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Recognition of Contract Risks and Opportunities Memo


Contracts guide dealings between two or more parties. It involves a set of promises that each party owe to each other during their dealings. Additionally, it provides for legal remedies in case of breach by either of the involved parties. The law acknowledges performance of contracts as a legal duty. Prior to signing a contract, it is important that each party understands the terms and conditions of the contract. A contract worth $6 million a year was signed between Span systems and Citizen-Schwarz AG. As a result of the contracts performance, a dispute arose putting its continuation at a position of uncertainty.

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The magnitude of the conflict was reflected by the threat of C-S negotiator to have all the unfinished codes transferred and the project rescinded. However, after a series of consultations with the negotiator, both parties agreed to have the contract re-drafted via negotiations to satisfy the involved parties. This was after frantic efforts by Span system to salvage the contract of which a loss would have resulted into loss of an even larger forthcoming e-CRM contract. This memo discusses the issues arising between the involved parties in addition to possible measures that could be put in place to avoid possible future liabilities.

Background information

The problems arising from this dispute included significant delay as well as poor quality of the deliverables. The quality was compromised by consistent bug and system failure reports. Span systems on the other hand held that the growth of C-S had impacted on the timeline and budgetary requirements of the contract. The growth had significantly altered the end-deliverable requirements and hence the resource and time strain. Changes in project managers at C-S further impacted on the project’s schedule. It is also important to mention that the position of renegotiation was largely influenced by prospect of Span systems landing a larger contract by the company in future.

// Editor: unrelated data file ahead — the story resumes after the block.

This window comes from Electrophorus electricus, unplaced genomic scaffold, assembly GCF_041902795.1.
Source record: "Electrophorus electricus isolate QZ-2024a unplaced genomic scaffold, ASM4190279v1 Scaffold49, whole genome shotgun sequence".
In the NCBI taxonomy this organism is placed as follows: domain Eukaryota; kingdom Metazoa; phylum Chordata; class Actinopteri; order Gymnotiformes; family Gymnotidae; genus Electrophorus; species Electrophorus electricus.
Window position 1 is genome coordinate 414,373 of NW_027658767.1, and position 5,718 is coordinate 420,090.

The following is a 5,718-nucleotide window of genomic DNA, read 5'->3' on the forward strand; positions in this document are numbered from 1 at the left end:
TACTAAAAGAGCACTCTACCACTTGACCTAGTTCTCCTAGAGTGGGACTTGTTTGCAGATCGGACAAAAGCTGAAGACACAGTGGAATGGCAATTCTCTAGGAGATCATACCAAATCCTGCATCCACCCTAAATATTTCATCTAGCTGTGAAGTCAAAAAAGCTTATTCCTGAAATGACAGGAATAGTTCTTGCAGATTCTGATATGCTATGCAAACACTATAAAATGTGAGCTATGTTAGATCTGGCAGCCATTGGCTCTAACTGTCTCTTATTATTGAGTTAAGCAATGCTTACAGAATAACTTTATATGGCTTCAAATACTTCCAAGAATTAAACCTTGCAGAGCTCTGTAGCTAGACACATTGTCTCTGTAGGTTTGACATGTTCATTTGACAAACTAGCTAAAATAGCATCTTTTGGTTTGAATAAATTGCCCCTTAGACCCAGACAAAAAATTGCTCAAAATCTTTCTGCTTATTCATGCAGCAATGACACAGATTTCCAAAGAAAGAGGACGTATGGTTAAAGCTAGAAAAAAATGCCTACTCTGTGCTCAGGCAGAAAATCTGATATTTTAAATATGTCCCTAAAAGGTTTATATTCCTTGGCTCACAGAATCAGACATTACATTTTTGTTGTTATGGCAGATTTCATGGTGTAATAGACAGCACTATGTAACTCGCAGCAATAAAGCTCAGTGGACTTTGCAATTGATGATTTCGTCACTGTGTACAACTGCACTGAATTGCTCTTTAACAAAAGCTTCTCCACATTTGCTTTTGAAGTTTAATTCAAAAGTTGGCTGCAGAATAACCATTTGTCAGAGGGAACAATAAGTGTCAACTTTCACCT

Newly amended clauses

The performance clause agreed upon in negotiations, provides that the receipt of incomplete or complete work upon termination or cancellation of the contract is subject to clearance of all payments due to Span Systems. The 50% quote stated creates a loophole that could see Span systems loose the second art of financial agreements with C-S. Another important amendment aims to shield Span systems against expounded changes which may impact on its schedule. It further provides for a basis upon which changes other than the ordinary may be approved and appropriate compensation allocated. The communications clause on the other hand, ensures that progress information is constantly availed to C-S. Additionally, the clause allows for inclusion of a manager from C-S at its offices to keep monitor of progress and performance.

Issues of concern to Span Systems

The performance clause allows C-S to terminate the contract via a 7-day written notice. While span systems benefits from the assertion that the whole payment must be made prior to such termination, the clause allows C-S intellectual property rights. This clause could easily allow the code to fall into the hands of another software company as witnessed during the conflict duration. The code could eventually be used by another software company to develop a competing product. This could be dealt with by inclusion of a clause barring C-S from availing the incomplete code to another company of competing interest.